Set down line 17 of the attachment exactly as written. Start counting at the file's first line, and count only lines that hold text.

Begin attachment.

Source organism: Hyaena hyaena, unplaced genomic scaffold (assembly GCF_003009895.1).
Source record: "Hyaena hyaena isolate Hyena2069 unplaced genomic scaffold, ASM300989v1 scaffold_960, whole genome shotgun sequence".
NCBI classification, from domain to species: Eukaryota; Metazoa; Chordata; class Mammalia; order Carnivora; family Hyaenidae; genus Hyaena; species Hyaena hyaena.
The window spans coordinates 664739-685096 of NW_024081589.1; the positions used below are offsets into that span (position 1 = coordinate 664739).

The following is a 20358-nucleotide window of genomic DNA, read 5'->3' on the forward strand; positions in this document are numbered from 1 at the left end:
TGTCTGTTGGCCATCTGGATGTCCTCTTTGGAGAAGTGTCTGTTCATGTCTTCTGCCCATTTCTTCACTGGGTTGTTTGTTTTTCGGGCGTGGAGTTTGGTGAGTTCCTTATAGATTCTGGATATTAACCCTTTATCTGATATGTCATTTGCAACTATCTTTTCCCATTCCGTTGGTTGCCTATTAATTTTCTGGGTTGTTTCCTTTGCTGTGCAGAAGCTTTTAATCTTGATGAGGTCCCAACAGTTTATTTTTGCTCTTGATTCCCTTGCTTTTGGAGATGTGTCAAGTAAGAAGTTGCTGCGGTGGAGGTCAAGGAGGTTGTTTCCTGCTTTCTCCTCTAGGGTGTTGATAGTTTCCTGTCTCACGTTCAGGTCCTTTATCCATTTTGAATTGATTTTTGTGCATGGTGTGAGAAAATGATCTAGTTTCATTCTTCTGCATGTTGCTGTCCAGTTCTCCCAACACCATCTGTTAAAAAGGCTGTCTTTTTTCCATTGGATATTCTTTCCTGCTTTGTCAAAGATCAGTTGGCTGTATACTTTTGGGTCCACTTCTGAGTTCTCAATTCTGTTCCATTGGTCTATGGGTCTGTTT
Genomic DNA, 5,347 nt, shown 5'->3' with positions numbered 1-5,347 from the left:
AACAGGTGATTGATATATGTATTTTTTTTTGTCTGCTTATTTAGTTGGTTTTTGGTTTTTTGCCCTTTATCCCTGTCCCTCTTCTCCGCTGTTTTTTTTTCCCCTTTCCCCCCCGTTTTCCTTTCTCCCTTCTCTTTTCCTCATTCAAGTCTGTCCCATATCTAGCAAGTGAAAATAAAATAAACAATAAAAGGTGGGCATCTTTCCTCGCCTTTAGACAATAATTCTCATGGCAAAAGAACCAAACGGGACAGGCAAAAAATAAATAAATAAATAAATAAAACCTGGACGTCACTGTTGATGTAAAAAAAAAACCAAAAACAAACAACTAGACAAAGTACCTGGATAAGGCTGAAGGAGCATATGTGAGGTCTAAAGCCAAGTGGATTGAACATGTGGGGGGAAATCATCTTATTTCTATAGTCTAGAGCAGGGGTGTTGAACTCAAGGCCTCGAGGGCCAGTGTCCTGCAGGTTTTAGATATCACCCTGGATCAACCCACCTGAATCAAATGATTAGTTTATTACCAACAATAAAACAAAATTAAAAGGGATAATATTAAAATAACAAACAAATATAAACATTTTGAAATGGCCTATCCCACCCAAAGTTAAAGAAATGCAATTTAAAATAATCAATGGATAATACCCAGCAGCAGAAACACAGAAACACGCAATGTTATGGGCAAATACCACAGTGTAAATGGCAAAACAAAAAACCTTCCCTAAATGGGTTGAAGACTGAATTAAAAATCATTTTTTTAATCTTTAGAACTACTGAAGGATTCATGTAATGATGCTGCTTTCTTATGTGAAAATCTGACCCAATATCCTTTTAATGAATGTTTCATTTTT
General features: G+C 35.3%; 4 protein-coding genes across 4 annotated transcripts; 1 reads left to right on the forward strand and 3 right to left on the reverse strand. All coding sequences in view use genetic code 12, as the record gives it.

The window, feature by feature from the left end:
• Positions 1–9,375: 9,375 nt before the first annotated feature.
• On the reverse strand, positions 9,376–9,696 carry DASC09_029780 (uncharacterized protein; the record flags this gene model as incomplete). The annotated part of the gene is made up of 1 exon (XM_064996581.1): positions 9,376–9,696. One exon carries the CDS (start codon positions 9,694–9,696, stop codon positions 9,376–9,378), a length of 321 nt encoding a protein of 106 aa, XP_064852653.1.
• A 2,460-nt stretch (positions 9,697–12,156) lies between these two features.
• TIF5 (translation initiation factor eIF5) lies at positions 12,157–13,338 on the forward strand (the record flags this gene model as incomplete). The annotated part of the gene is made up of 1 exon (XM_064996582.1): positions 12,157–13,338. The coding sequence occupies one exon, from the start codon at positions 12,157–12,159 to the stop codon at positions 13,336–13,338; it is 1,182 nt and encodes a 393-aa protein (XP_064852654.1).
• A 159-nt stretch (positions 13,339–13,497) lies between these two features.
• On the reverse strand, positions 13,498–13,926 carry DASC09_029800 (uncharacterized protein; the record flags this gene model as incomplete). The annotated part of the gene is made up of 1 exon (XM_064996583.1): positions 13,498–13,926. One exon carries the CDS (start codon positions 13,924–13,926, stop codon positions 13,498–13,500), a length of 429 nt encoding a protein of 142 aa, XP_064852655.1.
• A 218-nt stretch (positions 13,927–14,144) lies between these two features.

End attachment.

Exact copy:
• A 218-nt stretch (positions 13,927–14,144) lies between these two features.